The closure of Chemilil takes toll on Nyando sugar belt economy
Thousands of locals in the cane growing Nyando sugar belt face a bleak future following the closure of Chemelil Sugar Company in March this year.
The factory has remained shut with no immediate signs of re-opening. As a result, thousands of workers fear they could lose their jobs. Others have started to scout for new job listings as the firm’s fortunes continue to dim.
Nucleus estates have also been abandoned and out-grower farms unattended or left fallow.
The closure of the factory has affected more than 20,000 contracted farmers from Nandi and Kisumu regions who supply cane to the miller and businesses in neighbouring towns.
Even the once flourishing Chemelil roundabout, Miwani, Kibigori, Kopere trading centres have remained shadow towns with reduced business activities.
The towns have for ages relied on the operations of Chemelil and proceed to flow from the miller.
With the factory shut, local business cash flow has been affected too.
Traders who spoke to Financial Standard said things have worsened in the sugar belt.
“People want to buy goods on credit. This is not viable for us because we also need money to restock,’’ said John Onyango, a trader.
“A number of us are even contemplating closing shop or moving to the neighbouring markets.”
Every week, while operating at 3,000 tonnes of cane per day, Chemelil usually rakes in about Sh84 million from sugar sales.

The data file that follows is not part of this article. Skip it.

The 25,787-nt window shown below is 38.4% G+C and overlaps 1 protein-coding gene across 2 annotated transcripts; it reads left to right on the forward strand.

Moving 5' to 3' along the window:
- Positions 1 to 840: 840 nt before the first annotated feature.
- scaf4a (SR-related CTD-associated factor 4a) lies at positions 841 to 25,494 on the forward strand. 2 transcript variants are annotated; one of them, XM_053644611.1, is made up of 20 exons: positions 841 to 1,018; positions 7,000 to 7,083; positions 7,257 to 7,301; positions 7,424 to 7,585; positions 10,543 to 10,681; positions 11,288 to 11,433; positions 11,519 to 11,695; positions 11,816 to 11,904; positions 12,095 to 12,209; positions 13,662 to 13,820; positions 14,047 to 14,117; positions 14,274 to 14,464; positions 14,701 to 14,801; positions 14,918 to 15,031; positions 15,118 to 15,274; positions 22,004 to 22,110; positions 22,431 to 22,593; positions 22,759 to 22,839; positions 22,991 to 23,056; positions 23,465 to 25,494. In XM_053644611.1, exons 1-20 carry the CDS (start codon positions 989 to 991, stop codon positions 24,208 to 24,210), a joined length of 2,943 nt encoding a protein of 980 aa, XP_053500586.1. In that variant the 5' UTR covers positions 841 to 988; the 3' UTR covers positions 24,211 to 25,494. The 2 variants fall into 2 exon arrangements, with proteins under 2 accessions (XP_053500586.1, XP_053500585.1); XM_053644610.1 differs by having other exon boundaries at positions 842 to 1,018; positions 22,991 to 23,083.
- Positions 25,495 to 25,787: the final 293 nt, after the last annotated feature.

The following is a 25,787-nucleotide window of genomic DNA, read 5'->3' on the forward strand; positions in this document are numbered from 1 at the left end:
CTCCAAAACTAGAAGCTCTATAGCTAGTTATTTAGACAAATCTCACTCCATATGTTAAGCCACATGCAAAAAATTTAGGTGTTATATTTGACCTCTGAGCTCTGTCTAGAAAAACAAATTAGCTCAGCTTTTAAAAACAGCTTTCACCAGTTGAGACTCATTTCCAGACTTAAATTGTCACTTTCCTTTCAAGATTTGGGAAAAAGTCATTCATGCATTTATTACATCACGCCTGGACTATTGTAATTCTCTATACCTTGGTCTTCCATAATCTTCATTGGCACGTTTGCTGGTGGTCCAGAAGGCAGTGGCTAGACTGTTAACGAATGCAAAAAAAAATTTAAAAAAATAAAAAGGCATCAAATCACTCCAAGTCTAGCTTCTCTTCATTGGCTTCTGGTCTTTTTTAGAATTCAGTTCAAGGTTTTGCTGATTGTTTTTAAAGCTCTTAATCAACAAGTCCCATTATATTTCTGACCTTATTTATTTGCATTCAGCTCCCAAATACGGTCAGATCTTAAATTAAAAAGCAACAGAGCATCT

This is now in the past.
So serious is the crisis that even Chemelil Managing Director Gabriel Nyangweso is no longer at ease.
Despite the current crisis, Mr. Nyangweso reports to work daily to secure the assets of the company.
According to Nyangweso, the factory could not sustain its daily operations due to the shortage of raw material.
The woes come after the miller failed to raise sufficient operating capital to offset workers’ dues amounting to Sh845 million as at the end of July this year.
Of the sum, former employees are owed about Sh152 million in retirement benefits and terminal dues, while Sh438 million is gross staff salary arrears.
The miller has about 800 permanent employees and 470 contracted workers. The main reason for the indefinite closure is erratic cane supplies.
Sugar Campaign for Change secretary Mr. Michael Arum said the State-owned sugar millers, which was previously a market leader, has over the years suffered from erratic cane supplies and obsolete technology.
The miller has also been undone by weak extension and insufficient funds as well as underinvestment in sugarcane research.
Chemelil Sugar uses 16 tonnes of sugar cane to produce a tonne of sugar, while optimally, about 10 tonnes of the cane should be used to produce the same amount of sugar, according to MD Nyangweso.
This saw them stop operations in March after accumulating losses and failing to get an adequate cane to sustain their production.
Chemelil spends about Sh106,396 to produce one tonne of sugar, which rakes in about Sh68,880 averagely, making its operations untenable.
“This has made the company technically insolvent because liabilities are greater than the assets,’’ said Nyangweso.
Kisumu Governor Anyang’ Nyong’o proposed that the management of the State-owned factories reverts to the counties.
“There is no economic rationale of seeing the sugar industry collapse yet we can help or bail them out,’’ said Prof Nyong’o.
Chemelil, which last made a profit in 2001, is hoping for an Sh258 million bailout. Mr. Arum said mismanagement and inefficiency of State-owned millers are to blame for their current woes.
Chemelil Sugar factory owes creditors Sh6.1 billion, while Muhoroni Sugar Company is indebted to the tune of about Sh24 billion.